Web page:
He explained: “Sport karate will continue to develop in national federations while traditional karate will still be taught in schools. They’ll both benefit from the media attention brought by the Olympics and continue to exist side by side.”

    Karate will still have to prove its credentials to retain an Olympic sport beyond 2020 however, the IOC will review whether its inclusion was a success.

    Didier argues it’s clear why karate should remain in the games after 2020.

    “Karate is relatively inexpensive, and athletes compete in the same arena as their judo and wrestling counterparts, and can be run over a few days.”
    Gene Ching
    Publisher www.KungFuMagazine.com
    Author of Shaolin Trips
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  9. #519
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    Karate Combat



    My Man at Arms: Art of War co-star, Danny Trejo, was the ring announcer and several friends went. They all had glowing reports of the event.
    Gene Ching
    Publisher www.KungFuMagazine.com
    Author of Shaolin Trips
    Support our forum by getting your gear at MartialArtSmart

  10. #520
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    Karate rejected for Paris 2024 Olympics

    Games
    ‘It’s not just doing the worm’: breakdancing could become Olympic sport in 2024
    • IOC to make decision for Paris 2024 by December 2020
    • Karate, squash, billiard sports and chess rejected
    Press Association

    Thu 21 Feb 2019 07.36 EST Last modified on Thu 21 Feb 2019 11.31 EST


    The head of the Paris 2024 organising committee said breakdancing would make the Olympics ‘more urban’ and ‘more artistic’. Photograph: Anne-Christine Poujoulat/AFP/Getty Images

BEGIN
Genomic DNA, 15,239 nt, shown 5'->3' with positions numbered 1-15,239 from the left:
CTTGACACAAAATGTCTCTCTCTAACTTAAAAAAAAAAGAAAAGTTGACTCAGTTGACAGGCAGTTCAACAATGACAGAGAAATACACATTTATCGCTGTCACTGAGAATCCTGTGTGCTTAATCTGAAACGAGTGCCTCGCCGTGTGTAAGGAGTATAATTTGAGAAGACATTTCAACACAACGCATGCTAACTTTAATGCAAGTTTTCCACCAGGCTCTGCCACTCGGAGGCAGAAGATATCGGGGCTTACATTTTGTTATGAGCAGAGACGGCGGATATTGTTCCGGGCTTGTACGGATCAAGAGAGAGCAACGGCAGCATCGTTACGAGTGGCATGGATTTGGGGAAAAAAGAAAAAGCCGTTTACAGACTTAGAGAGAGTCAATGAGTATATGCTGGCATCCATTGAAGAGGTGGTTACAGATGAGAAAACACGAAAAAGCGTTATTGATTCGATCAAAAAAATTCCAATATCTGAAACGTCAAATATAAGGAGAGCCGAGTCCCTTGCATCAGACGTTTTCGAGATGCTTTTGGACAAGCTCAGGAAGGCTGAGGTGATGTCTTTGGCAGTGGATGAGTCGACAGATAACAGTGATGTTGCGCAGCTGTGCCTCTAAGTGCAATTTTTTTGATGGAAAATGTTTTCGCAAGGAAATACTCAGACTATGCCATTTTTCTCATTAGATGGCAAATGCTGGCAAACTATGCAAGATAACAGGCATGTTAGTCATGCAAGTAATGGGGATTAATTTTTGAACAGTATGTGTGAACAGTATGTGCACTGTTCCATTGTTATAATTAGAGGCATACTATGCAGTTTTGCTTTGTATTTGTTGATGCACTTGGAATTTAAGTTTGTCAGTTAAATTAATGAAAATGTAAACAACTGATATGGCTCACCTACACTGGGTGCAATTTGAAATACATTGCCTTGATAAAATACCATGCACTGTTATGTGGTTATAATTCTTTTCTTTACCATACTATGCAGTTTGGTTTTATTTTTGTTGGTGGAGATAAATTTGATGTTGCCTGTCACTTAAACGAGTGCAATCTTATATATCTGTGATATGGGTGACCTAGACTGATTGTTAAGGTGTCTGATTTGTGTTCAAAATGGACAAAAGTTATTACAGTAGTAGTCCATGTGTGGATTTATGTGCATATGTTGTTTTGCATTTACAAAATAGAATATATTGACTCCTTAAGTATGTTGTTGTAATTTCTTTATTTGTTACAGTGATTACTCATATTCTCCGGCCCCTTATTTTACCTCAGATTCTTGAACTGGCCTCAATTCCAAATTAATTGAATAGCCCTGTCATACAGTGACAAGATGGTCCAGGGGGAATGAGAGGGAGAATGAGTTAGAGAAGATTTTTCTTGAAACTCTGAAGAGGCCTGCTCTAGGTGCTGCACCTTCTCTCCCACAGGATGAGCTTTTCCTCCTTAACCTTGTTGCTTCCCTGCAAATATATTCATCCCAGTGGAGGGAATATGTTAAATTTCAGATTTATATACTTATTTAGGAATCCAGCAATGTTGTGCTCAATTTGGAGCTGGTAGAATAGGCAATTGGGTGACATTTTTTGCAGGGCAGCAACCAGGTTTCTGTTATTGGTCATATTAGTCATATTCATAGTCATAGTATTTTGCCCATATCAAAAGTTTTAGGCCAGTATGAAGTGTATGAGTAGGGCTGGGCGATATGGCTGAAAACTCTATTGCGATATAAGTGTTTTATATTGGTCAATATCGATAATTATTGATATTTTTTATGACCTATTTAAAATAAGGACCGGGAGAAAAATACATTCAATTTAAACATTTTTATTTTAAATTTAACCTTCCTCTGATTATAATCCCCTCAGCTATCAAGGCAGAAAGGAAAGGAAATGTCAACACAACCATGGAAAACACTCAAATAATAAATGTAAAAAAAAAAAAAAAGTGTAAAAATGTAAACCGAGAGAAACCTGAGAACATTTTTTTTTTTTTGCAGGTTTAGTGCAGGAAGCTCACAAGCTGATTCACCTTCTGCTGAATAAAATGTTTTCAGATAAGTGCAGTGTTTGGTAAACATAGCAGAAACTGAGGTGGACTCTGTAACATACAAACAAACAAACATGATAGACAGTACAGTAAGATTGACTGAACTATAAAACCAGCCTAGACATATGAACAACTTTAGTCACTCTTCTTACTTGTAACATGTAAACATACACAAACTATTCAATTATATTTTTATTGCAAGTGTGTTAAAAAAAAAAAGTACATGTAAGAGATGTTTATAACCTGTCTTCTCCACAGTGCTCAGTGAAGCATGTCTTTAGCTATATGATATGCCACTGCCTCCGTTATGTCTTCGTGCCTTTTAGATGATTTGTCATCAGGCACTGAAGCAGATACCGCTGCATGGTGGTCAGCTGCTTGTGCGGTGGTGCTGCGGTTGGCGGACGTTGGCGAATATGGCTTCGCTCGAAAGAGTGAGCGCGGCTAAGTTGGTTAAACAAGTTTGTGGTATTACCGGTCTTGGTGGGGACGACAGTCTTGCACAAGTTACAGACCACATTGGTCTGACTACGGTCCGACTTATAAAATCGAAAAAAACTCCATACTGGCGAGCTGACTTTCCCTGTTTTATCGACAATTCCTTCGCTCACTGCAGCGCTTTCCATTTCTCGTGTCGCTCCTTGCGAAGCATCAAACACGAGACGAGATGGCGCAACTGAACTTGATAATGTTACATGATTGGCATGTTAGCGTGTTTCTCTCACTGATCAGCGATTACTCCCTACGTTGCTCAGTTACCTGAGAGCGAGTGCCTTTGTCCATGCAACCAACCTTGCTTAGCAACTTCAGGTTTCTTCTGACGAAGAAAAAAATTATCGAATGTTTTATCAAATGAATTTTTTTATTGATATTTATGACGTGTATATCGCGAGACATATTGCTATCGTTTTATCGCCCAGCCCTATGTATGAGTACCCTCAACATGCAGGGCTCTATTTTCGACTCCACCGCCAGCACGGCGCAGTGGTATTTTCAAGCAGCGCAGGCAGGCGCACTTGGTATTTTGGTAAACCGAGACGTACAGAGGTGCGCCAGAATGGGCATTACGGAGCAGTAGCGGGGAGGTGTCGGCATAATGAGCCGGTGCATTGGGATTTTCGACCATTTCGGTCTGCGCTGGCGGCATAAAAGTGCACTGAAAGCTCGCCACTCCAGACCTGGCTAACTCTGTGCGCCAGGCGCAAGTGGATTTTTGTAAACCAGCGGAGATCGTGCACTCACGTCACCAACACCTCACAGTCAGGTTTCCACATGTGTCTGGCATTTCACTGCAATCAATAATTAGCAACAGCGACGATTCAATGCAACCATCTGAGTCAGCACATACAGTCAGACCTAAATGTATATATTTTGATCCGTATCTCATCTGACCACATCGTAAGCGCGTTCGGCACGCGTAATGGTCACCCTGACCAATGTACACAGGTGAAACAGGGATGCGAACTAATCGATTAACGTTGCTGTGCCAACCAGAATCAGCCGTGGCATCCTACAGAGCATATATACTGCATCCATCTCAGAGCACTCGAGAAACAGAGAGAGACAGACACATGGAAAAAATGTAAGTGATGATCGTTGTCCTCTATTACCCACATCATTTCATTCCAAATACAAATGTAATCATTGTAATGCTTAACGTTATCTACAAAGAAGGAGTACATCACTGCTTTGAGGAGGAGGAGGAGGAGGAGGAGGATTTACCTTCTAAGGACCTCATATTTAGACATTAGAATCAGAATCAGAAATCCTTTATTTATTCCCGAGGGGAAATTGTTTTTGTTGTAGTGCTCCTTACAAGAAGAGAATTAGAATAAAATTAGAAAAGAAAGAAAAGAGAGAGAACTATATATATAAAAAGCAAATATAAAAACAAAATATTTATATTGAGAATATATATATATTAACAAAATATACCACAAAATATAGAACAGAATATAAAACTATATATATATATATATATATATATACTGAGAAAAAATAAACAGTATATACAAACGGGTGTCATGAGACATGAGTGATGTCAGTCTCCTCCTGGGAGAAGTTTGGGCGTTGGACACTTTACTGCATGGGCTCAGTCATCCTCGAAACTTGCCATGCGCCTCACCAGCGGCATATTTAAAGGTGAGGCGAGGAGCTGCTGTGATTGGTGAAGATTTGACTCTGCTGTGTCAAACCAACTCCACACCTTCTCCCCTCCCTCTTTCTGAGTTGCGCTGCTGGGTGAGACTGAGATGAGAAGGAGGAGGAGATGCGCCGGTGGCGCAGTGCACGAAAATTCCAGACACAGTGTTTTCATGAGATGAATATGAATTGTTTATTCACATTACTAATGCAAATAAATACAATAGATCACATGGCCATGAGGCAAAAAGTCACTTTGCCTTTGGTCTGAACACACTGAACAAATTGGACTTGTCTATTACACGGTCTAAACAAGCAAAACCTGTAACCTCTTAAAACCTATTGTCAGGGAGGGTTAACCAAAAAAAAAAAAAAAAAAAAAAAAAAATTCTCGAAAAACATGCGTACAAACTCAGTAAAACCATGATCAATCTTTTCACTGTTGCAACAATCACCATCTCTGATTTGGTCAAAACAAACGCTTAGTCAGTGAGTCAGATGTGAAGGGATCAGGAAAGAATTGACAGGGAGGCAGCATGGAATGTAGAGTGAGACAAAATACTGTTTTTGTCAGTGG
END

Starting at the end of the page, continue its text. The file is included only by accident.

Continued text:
Breakdancing pioneer Richard “Crazy Legs” Colon, who as leader of the US hip-hop group Rock Steady Crew is widely credited with turning the craze into a global phenomenon, has hailed its prospective inclusion in the Olympic Games.

    Breakdancing has been confirmed as one of four sports, along with surfing, climbing and skateboarding, which will be put forward to the International Olympic Committee for inclusion in the Paris 2024 Games.

    It follows the successful introduction of breakdancing at the Youth Olympic Games in Buenos Aires last year, for which Colon, a 53-year-old from The Bronx in New York, was invited to be a part of the judging panel.

    Colon said: “This is about two worlds coming together. They each have their own history and I think that we can carefully do this in a manner that is respectful to the essence of both. The dance represents many people who come from struggle and have nothing, and now that has translated into an opportunity to see the world, to compete and, most importantly, to build bridges between cultures and break down stereotypes.”

    Colon was a founding member of the Rock Steady Crew in 1977 and helped it develop from what was initially a New York sub-culture into a style which was recognised and copied around the world.

    The group’s major UK hit, ‘(Hey You) The Rocksteady Crew’ reached number six in the charts in October 1983.